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Annual increases: Can employers afford to give raises this year?

The end of the financial year is coming up, and with it, employers will be considering their annual budgets for 2023 and whether or not they'll be able to offer their employees an annual salary increase.
Image source: © Andriy Popov –
Image source: © Andriy Popov –

According to Dr Mark Bussin, master reward specialist and exco member at the South African Reward Association (SARA), economic instability in the country makes this unlikely – unless the government takes drastic action soon.

"Unfortunately, the current state of South Africa means the financial outlook for companies is generally bleak and this will have a direct impact on their ability to offer any kind of meaningful increases to employees," he says.

Bussin provides an overview of the causes of the situation, their impact on employee rewards, and solutions that should be implemented promptly to improve conditions.

How will increase decisions be impacted by the current economic climate?

"First, we need to ascertain what is meant by 'current economic climate'," says Bussin. He highlights the following key factors that define the country's economic situation and impede employers' ability to make favourable increase decisions:

  • Pedestrian economic growth;
  • Despairing energy supply;
  • Zero investment confidence;
  • High inflation;
  • Dismal service delivery at all levels of government – local, provincial and national; and
  • No political will from government.

What is the impact of these factors on employers' ability to make increase decisions?

These economic failings will inevitably cause employers to:

  • Be more cautious and prioritise corporate budget stability over employee rewards;
  • Face decreased revenues, causing them to delay or reduce salary increases to mitigate financial strain;
  • Give more consideration to the current unemployment rate and market competition for labour when making decisions on salary increases;
  • Hold back on incentive and bonus payouts, and strengthen the link between these payouts and company performance;
  • Adjust the amount and frequency of payouts based on the company's financial performance; and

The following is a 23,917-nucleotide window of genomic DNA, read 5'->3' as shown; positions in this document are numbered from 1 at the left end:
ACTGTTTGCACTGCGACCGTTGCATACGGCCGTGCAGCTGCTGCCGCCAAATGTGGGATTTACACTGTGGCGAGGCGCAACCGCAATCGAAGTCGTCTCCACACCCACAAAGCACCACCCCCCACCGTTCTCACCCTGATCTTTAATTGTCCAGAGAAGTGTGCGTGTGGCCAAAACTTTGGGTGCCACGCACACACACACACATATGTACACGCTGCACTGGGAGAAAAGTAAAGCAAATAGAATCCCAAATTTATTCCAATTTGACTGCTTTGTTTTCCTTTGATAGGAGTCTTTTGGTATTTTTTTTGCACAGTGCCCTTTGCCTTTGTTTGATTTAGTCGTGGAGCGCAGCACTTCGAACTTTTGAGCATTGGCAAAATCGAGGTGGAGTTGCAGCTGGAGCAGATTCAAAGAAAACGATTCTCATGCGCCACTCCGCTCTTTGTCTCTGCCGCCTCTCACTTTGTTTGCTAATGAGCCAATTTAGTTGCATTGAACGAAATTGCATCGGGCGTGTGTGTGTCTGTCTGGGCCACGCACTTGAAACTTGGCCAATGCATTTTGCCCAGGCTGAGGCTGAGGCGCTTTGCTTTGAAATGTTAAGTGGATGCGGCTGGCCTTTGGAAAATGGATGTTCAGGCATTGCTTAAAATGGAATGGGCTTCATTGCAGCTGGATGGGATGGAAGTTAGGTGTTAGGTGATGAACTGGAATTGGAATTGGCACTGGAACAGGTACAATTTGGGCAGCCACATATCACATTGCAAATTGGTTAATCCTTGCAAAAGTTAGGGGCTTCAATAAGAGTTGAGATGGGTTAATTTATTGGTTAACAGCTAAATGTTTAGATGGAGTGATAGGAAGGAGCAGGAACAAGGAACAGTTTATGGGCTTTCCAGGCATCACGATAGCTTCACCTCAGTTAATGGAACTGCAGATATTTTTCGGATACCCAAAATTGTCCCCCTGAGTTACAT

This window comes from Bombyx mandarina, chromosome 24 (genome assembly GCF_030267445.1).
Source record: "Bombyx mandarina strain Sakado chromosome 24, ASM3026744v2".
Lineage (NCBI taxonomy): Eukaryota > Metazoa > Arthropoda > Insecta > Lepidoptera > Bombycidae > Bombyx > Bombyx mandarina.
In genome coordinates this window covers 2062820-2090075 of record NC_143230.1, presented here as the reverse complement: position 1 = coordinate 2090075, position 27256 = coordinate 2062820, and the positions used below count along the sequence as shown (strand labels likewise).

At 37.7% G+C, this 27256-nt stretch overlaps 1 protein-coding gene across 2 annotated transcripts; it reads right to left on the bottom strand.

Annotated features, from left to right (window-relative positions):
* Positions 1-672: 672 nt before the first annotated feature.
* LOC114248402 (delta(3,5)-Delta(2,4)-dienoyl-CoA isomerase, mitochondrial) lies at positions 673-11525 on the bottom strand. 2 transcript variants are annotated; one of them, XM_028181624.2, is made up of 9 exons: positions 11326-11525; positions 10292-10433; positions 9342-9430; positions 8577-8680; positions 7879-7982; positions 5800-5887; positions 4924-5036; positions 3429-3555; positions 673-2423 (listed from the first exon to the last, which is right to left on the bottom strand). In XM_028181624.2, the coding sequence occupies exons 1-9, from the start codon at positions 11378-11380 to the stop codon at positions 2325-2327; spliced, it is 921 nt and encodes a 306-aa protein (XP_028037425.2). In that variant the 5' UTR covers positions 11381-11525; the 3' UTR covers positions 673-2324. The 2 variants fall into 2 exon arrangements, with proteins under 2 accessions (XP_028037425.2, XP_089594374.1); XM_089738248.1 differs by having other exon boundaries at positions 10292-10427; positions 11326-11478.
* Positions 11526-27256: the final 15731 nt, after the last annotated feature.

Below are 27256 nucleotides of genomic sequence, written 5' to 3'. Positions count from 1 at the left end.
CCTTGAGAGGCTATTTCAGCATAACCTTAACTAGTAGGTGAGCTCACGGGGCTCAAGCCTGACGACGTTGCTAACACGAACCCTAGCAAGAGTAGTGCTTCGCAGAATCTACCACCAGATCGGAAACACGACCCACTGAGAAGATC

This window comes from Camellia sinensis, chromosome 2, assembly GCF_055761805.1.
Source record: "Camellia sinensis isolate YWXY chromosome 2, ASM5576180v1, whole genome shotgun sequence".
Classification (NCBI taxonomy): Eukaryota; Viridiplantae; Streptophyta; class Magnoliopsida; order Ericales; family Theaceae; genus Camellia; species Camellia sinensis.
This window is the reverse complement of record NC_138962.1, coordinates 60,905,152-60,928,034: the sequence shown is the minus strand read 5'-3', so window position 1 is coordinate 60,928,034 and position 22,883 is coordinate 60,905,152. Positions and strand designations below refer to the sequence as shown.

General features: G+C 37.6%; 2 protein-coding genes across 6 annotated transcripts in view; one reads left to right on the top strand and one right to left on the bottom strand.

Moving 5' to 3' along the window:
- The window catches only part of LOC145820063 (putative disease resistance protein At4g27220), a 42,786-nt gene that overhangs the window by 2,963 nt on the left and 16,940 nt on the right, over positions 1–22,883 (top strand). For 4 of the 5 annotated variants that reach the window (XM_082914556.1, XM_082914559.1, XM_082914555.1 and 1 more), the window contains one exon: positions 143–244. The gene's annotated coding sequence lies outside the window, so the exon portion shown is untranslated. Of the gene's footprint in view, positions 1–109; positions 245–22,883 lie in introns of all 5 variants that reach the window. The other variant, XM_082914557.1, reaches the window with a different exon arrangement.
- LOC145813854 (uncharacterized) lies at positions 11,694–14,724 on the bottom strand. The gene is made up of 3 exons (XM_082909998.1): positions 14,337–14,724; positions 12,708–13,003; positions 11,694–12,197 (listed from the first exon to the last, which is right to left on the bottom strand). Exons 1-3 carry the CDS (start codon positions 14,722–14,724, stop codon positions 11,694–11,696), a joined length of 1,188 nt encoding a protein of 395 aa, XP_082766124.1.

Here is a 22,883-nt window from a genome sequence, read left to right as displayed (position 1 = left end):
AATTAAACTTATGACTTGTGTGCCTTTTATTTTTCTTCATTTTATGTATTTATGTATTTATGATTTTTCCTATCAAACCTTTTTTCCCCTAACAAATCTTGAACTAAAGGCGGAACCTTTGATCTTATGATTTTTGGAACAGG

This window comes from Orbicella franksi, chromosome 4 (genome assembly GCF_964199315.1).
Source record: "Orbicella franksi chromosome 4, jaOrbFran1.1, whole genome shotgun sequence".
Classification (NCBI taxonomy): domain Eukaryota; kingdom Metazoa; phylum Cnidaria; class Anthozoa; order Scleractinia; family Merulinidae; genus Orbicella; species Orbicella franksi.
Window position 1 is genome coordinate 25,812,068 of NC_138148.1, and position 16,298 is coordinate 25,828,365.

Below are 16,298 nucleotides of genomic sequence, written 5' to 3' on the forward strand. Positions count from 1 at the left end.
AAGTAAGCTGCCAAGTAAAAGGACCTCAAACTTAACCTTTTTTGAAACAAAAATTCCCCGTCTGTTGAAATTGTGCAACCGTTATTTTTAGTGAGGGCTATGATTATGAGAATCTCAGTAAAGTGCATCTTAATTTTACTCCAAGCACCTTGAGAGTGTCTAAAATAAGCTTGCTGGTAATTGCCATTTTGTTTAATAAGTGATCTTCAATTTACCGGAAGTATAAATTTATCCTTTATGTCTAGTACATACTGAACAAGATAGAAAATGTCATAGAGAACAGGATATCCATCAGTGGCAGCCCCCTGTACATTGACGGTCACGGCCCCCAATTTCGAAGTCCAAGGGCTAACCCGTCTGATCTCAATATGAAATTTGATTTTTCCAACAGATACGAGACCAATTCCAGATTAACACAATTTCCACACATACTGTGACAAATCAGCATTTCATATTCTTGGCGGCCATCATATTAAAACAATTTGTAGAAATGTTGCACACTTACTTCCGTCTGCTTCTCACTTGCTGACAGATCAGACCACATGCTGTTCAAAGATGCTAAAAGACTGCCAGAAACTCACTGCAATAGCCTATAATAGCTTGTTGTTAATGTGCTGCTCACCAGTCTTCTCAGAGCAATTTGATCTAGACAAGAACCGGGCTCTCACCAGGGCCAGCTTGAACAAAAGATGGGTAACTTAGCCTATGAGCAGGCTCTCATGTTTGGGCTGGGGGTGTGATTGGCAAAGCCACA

• Possibly opt to reduce or eliminate bonus and incentive payouts altogether to reduce costs, save money and maintain financial stability.

What needs to happen for this situation to improve?

"You can ask a thousand economists this question and you will get a thousand different answers," says Bussin. However, from a company perspective, relative to the decisions around making salary increases possible, he believes the following must happen at all levels of government:

  • Eliminate corruption;
  • Streamline regulations and reduce red tape;
  • Overhaul the education system entirely;
  • Encourage entrepreneurship;
  • Address the inequality gap;
  • Promote exports and support SMMEs; and
  • Manage government debt and implement fiscal discipline to help restore investor confidence.

What does this mean for employees?

"Until the government takes decisive and proactive steps to remove these economic barriers, organisations will be unable to respond positively to their employees' cost-of-living requirements," says Bussin.

He encourages companies and concern groups to continue to put pressure on the nation's leaders to make tangible reforms that will help South Africa recover from crippling economic deficiencies.

"We can talk about working together towards a solution all we want. But, if the proper political, legal and socio-economic foundations are not in place, there is no footing to climb out of the hole in which we collectively find ourselves," he says.

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